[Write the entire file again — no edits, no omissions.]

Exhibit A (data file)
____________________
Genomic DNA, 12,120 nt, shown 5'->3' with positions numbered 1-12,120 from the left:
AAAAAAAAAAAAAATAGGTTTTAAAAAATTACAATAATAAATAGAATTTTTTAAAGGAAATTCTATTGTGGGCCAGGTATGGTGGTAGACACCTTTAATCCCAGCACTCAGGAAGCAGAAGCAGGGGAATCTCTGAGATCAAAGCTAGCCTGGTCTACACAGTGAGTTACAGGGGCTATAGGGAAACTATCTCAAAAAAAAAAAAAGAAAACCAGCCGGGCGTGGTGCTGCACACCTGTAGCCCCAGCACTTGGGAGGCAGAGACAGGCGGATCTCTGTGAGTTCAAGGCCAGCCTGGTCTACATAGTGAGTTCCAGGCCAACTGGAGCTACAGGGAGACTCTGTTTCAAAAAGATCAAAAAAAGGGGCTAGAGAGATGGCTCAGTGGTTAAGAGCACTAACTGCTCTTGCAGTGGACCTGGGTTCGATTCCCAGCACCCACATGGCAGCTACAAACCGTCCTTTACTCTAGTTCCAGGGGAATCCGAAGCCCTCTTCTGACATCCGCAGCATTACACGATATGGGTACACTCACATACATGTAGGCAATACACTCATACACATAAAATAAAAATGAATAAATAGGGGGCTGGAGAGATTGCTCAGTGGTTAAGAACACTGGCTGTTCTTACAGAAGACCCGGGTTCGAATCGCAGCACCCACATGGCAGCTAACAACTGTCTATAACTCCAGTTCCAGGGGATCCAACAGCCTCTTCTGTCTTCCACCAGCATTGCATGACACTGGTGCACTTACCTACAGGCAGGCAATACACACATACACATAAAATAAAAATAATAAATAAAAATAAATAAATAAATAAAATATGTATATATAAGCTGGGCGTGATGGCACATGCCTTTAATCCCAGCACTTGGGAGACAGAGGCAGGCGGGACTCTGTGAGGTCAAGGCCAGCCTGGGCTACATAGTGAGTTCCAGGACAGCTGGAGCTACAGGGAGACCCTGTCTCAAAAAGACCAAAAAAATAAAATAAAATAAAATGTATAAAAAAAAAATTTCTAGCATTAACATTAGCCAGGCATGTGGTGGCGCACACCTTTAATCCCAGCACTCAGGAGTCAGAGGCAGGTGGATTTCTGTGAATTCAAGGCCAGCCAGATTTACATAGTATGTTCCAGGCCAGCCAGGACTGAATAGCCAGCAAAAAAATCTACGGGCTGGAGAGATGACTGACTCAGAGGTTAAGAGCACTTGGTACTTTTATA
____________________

Genomic DNA, 12,120 nt, shown 5'->3' with positions numbered 1-12,120 from the left:
AAAAAAAAAAAAAATAGGTTTTAAAAAATTACAATAATAAATAGAATTTTTTAAAGGAAATTCTATTGTGGGCCAGGTATGGTGGTAGACACCTTTAATCCCAGCACTCAGGAAGCAGAAGCAGGGGAATCTCTGAGATCAAAGCTAGCCTGGTCTACACAGTGAGTTACAGGGGCTATAGGGAAACTATCTCAAAAAAAAAAAAAGAAAACCAGCCGGGCGTGGTGCTGCACACCTGTAGCCCCAGCACTTGGGAGGCAGAGACAGGCGGATCTCTGTGAGTTCAAGGCCAGCCTGGTCTACATAGTGAGTTCCAGGCCAACTGGAGCTACAGGGAGACTCTGTTTCAAAAAGATCAAAAAAAGGGGCTAGAGAGATGGCTCAGTGGTTAAGAGCACTAACTGCTCTTGCAGTGGACCTGGGTTCGATTCCCAGCACCCACATGGCAGCTACAAACCGTCCTTTACTCTAGTTCCAGGGGAATCCGAAGCCCTCTTCTGACATCCGCAGCATTACACGATATGGGTACACTCACATACATGTAGGCAATACACTCATACACATAAAATAAAAATGAATAAATAGGGGGCTGGAGAGATTGCTCAGTGGTTAAGAACACTGGCTGTTCTTACAGAAGACCCGGGTTCGAATCGCAGCACCCACATGGCAGCTAACAACTGTCTATAACTCCAGTTCCAGGGGATCCAACAGCCTCTTCTGTCTTCCACCAGCATTGCATGACACTGGTGCACTTACCTACAGGCAGGCAATACACACATACACATAAAATAAAAATAATAAATAAAAATAAATAAATAAATAAAATATGTATATATAAGCTGGGCGTGATGGCACATGCCTTTAATCCCAGCACTTGGGAGACAGAGGCAGGCGGGACTCTGTGAGGTCAAGGCCAGCCTGGGCTACATAGTGAGTTCCAGGACAGCTGGAGCTACAGGGAGACCCTGTCTCAAAAAGACCAAAAAAATAAAATAAAATAAAATGTATAAAAAAAAAATTTCTAGCATTAACATTAGCCAGGCATGTGGTGGCGCACACCTTTAATCCCAGCACTCAGGAGTCAGAGGCAGGTGGATTTCTGTGAATTCAAGGCCAGCCAGATTTACATAGTATGTTCCAGGCCAGCCAGGACTGAATAGCCAGCAAAAAAATCTACGGGCTGGAGAGATGACTGACTCAGAGGTTAAGAGCACTTGGTACTTTTATA